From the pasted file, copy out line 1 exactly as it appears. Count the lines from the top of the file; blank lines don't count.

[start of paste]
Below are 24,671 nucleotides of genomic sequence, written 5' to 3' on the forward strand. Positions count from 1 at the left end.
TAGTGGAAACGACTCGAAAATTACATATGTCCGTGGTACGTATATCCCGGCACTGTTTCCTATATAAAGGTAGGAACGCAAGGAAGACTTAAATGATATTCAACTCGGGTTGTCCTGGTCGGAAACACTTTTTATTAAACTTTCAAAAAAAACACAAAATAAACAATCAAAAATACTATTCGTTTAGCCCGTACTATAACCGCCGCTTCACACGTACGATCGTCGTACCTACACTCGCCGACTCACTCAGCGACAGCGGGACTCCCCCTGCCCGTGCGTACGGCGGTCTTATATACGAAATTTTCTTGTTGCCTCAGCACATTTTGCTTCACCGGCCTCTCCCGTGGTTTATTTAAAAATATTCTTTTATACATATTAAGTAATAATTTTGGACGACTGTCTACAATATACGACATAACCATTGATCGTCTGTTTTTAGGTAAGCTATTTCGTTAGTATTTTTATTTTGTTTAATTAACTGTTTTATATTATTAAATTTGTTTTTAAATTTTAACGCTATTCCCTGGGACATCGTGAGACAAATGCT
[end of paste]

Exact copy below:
Below are 24,671 nucleotides of genomic sequence, written 5' to 3' on the forward strand. Positions count from 1 at the left end.